ETFs boom in days following Brexit

Exchange traded funds have performed brilliantly in Brexit aftermath, says BlackRock iShares Product head

Markets are staring to rally from historic losses on Friday, but there’s one area that has no need for recovery – exchange traded funds have been the breakout star amid Brexit-induced volatility.

Investors flocked to ETFs in efforts to remove risk from their portfolios, a typical occurrence following a major market event says Pat Chiefalo, managing director and head of iShares Product at BlackRock Canada.

 “ETF volumes spiked on the Friday, we saw double what we typically would on the TSX,” he says. “We have 20% of trading share versus the 10% on any typical day, so it was good to see that.
“The liquidity was there, investors were able to trade quite heavily, and we saw the top five ETFs traded on the day were ours.”

He anticipates the demand to last for the long term, despite a tentative rebound from several days of weak markets.

 “The whole Brexit issue is going to take a long time to play out. It’s not a one-day event that gets priced in and then we move on,” he says. “I think we’ll see, as the news flow around it quiets down, that we’ll get more normalizing volatility levels and effect in the market, but that doesn’t mean there isn’t headline risk any more, or volatility to come.”

Chiefalo adds that the firm’s minimum volatility ETFs have become especially popular, as they provide a higher-return alternative than simply moving into fixed income and cash.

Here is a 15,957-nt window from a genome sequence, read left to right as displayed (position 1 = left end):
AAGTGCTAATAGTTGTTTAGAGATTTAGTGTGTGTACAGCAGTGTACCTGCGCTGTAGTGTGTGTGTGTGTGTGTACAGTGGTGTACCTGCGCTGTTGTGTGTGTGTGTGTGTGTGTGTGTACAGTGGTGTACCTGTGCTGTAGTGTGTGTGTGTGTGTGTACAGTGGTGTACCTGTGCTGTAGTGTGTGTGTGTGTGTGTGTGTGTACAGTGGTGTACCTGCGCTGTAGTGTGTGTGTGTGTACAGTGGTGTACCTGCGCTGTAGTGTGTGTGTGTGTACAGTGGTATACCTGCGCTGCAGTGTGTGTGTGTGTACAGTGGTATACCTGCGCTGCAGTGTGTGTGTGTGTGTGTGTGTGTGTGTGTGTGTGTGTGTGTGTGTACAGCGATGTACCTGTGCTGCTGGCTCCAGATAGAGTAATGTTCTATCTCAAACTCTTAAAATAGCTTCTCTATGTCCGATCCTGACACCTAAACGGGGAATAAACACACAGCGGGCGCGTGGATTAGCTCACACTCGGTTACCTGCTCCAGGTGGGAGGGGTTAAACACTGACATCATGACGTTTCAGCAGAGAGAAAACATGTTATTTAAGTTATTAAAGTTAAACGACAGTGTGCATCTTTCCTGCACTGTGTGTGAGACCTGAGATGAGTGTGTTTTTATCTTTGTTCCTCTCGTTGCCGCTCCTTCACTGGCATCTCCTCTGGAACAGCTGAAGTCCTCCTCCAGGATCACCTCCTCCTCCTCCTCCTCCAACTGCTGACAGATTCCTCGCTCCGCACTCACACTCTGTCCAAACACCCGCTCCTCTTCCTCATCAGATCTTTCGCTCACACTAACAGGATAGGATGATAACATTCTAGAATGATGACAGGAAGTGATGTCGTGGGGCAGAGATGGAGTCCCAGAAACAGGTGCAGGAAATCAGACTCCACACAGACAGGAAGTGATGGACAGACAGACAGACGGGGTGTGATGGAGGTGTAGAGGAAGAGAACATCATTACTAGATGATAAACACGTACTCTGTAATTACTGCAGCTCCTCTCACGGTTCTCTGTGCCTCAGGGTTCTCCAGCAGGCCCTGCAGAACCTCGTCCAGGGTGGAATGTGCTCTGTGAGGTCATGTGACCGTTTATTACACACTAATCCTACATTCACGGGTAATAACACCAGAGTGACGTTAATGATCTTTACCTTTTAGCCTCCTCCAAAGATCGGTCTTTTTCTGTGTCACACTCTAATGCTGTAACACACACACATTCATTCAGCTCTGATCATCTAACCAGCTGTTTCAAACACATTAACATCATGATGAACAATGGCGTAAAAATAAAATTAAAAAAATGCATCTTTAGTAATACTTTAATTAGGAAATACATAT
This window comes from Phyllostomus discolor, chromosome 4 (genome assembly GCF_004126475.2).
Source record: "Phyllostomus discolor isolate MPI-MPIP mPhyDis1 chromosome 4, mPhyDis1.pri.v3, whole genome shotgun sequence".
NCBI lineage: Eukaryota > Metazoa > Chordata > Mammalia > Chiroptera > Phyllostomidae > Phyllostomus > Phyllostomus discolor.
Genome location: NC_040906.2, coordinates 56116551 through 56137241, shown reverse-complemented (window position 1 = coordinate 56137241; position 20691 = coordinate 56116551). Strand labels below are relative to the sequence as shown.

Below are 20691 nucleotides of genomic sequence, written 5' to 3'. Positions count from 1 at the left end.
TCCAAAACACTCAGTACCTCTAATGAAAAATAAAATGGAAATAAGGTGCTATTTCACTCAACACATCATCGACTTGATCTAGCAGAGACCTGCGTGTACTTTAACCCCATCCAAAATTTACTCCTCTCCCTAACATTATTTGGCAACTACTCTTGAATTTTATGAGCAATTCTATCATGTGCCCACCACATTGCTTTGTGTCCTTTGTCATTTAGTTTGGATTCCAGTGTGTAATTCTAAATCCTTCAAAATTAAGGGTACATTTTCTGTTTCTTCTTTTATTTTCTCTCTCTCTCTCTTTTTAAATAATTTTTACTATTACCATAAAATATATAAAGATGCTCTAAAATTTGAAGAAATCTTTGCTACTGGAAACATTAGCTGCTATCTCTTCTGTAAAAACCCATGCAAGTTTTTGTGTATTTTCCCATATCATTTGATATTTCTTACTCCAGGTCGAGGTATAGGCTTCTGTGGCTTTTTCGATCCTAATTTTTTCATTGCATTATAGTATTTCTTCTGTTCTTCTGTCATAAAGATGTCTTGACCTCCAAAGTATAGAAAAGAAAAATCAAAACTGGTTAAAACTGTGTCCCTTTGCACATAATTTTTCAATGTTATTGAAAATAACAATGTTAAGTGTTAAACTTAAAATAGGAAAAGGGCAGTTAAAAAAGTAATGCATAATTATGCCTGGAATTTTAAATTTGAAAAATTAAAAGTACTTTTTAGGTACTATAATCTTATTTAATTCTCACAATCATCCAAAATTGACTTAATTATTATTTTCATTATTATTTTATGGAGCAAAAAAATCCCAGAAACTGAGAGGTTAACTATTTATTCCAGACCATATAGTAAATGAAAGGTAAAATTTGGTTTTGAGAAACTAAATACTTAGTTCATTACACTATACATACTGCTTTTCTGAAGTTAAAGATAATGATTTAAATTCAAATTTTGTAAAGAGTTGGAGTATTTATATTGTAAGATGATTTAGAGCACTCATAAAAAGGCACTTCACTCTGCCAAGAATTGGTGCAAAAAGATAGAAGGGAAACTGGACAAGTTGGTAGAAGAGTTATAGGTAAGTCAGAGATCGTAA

“Minimum volatility investments are a great tool for investors looking to dial down that equity-like risk, but not give up the return of what you’d usually see from equities,” he says. “We’re seeing a huge uptake in those types of products this year – and as more of these events come in, these products are looked to to help manage those events in the market.”

However, he says not to rule fixed income out altogether, despite today’s rock-bottom yields.

“We use it as a great asset class to mitigate risk, though given what’s happened with the Brexit, yields have moved lower and from an income perspective, fixed income is a little less attractive than it was before,” he says. “But during these types of market, fixed income, and fixed income ETFs offer the chance to diversify their portfolio and mitigate the downside risk…  so thinking about fixed income as a holding in a portfolio is about balance to help mitigate against some of these market moves.”

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